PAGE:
DPRK Says Will Have to Use Nuclear Weapons if South Korea Mounts Pre-Emptive Attack - Kim Yo Jong
22:51 GMT 04.04.2022 (Updated: 23:50 GMT 04.04.2022)
North Korea has possessed nuclear weapons since 2006, which it says are necessary to guarantee its safety in the absence of a permanent peace treaty and US withdrawal from Korea. The US and its allies claim North Korean nuclear weapons are destabilizing to the region and a danger to the South.
Kim Yo Jong, the Deputy Department Director of the Publicity and Information Department of the Workers' Party of Korea, said on Monday that if South Korea followed through on recent threats of a preemptive strike against the North, Pyongyang would reply with nuclear weapons.
"In case South Korea opts for military confrontation with us, our nuclear combat force will inevitably have to carry out its duty," Kim said in remarks carried by Korean Central News Agency (KCNA).
However, she cautioned that "South Korea is not our principal enemy" and that the Democratic People's Republic of Korea (DPRK) is "definitely against such war."
"That's why our Marshal clarified that our principal enemy is just war itself," she said, referring to her older brother, DPRK leader Kim Jong Un.
"However, the South Korean Army, labeling us as enemy, talked about the possibility of mounting a preemptive strike on us with such a premise as in certain circumstances. Such nonsense itself is a very dangerous and nasty expression," Kim Yo Jong added. "If anyone does not provoke us, we will never strike it before anything else."
Kim's remarks come several days after South Korean Defense Minister Suh Wook made rare public comments about Seoul's preemptive strike doctrine against North Korea.
"Currently, our military possesses large numbers and various types of missiles that have greatly improved in terms of ranges, accuracy and power, and it has capabilities to accurately and swiftly strike any targets in North Korea," Suh said at an April 1 ceremony marking the reinforcement of the Army Missile Strategic Command in Wonju, according to Yonhap News Agency.
Kim previously commented on Suh's "absurd remarks" on Sunday, calling them "reckless" and saying it was indicative of "confrontation frenzy against the DPRK."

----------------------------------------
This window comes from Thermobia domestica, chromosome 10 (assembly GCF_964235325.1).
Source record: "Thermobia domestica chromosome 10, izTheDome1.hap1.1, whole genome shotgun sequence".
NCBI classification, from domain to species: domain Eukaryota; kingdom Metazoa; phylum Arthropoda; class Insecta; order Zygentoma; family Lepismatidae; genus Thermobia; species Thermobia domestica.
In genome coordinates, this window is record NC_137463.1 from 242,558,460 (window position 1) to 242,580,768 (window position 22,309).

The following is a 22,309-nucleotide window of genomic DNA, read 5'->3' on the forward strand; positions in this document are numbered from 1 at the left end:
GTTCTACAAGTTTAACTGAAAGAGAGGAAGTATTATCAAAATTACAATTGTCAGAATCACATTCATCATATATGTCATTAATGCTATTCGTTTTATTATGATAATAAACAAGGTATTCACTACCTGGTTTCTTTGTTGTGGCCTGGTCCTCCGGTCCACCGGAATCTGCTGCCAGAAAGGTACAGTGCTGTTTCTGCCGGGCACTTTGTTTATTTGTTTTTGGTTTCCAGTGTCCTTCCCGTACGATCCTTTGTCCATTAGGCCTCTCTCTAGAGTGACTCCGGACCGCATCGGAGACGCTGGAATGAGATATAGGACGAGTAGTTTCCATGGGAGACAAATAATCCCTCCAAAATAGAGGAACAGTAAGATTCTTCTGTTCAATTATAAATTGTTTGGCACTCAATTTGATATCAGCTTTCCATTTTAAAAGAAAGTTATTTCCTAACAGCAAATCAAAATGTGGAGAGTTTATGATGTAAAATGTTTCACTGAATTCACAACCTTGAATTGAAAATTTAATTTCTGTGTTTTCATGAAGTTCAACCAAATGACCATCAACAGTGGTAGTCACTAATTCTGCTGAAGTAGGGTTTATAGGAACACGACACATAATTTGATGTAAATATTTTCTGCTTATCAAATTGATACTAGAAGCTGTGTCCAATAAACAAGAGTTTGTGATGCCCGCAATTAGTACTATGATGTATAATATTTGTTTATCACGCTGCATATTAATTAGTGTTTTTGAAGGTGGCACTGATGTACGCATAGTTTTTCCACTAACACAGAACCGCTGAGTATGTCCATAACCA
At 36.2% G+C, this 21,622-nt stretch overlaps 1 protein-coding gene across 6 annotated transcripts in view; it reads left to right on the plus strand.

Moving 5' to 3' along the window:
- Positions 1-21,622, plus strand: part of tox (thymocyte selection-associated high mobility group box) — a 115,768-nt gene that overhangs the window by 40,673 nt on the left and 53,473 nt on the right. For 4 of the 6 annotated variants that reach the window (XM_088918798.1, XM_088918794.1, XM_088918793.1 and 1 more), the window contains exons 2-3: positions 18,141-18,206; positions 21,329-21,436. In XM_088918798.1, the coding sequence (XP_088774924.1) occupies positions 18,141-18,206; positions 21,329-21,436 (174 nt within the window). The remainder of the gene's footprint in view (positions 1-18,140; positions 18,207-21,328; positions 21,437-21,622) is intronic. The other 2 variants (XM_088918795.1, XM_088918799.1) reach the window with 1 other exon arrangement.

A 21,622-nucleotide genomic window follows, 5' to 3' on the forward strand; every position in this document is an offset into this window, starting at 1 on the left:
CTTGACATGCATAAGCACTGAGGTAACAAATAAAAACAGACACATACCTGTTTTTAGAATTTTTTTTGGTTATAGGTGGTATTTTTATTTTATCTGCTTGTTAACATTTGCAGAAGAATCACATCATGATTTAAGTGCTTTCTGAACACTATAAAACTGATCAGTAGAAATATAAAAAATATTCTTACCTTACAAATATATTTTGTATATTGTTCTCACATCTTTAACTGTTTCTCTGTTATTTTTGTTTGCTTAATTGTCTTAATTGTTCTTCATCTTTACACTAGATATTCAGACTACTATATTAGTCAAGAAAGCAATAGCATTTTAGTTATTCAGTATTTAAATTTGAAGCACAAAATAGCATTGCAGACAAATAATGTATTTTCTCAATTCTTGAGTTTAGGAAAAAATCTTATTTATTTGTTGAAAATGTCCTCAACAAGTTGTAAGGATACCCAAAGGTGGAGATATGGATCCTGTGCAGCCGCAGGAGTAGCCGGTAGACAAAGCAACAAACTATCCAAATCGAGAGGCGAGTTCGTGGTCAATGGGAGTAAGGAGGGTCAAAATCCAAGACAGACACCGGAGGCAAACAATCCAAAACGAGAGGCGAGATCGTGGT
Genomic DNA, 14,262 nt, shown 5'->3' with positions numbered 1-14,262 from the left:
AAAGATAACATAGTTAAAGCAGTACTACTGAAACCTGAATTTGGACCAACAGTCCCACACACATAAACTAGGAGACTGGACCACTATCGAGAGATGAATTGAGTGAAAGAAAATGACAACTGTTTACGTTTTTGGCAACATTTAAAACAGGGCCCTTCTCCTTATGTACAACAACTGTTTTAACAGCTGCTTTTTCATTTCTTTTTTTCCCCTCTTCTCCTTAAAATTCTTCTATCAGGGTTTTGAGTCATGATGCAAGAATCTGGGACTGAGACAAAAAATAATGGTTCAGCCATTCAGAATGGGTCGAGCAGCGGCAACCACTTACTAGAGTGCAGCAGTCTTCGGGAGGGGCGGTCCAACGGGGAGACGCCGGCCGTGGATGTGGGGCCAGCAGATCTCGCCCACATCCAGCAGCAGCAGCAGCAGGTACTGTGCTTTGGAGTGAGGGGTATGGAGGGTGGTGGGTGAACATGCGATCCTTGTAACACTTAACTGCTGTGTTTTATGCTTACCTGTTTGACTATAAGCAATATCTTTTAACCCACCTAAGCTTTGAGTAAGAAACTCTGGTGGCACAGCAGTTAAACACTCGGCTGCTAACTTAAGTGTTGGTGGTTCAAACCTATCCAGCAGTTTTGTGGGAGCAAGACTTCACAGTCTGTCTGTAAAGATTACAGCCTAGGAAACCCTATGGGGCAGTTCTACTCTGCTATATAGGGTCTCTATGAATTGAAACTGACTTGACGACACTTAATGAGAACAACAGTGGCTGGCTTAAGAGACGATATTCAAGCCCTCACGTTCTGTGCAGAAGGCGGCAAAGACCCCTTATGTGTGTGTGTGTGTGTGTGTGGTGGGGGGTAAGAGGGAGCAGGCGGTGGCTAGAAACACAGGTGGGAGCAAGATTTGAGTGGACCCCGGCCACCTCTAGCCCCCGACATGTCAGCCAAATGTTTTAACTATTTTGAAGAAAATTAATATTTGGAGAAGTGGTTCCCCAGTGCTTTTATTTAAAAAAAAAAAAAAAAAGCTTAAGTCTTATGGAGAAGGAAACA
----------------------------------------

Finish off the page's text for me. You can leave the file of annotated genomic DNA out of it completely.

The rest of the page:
"It is no more than an ill-advised bravery not beneficial to them that he released such reckless remarks as 'preemptive attack' on a nuclear state," Kim said in a statement carried by KCNA. "His rash and excessive outburst on 'preemptive attack' worsened the inter-Korean relations and military tension on the Korean peninsula. We take his confrontation frenzy serious and cannot but reconsider a lot. South Korea may face a serious threat because of his foolish outburst."
Suh's comments, in turn, came after the DPRK carried out two intercontinental ballistic missile (ICBM) tests in late March, one of which failed shortly after launch. However, the Hwasong-15 missile likely has the potential to reach the western continental United States. The tests were the first of a long-range weapon since Pyongyang imposed a unilateral moratorium in 2017 intended to defuse tensions, and were in violation of United Nations resolutions.
The tests came shortly after the election of Yoon Suk-yeol to the South Korean presidency. The president-elect hails from the conservative People Power Party and opposes the reciprocal, trust-based engagement with the DPRK by his predecessor, Moon Jae-in. Under Moon's tenure, relations with Pyongyang warmed to their best in decades, with Moon visiting Pyongyang and the two sides taking strides to remove trade and communications barriers between them and even issuing an end-of-war declaration. However, when peace talks between the DPRK and US failed, the animosities returned.
Capitalist South Korea and socialist North Korea have been at war since 1950, separated by a civil war in which the United States intervened to fight off a Northern victory. China also indirectly participated, as did the Soviet Union, on the North's side, resulting in a stalemate and a ceasefire, but no permanent peace treaty. The US maintains a 28,000-strong garrison in South Korea and exerts a determinative influence on South Korean policy, ensuring such rapprochements like that under Moon only go so far.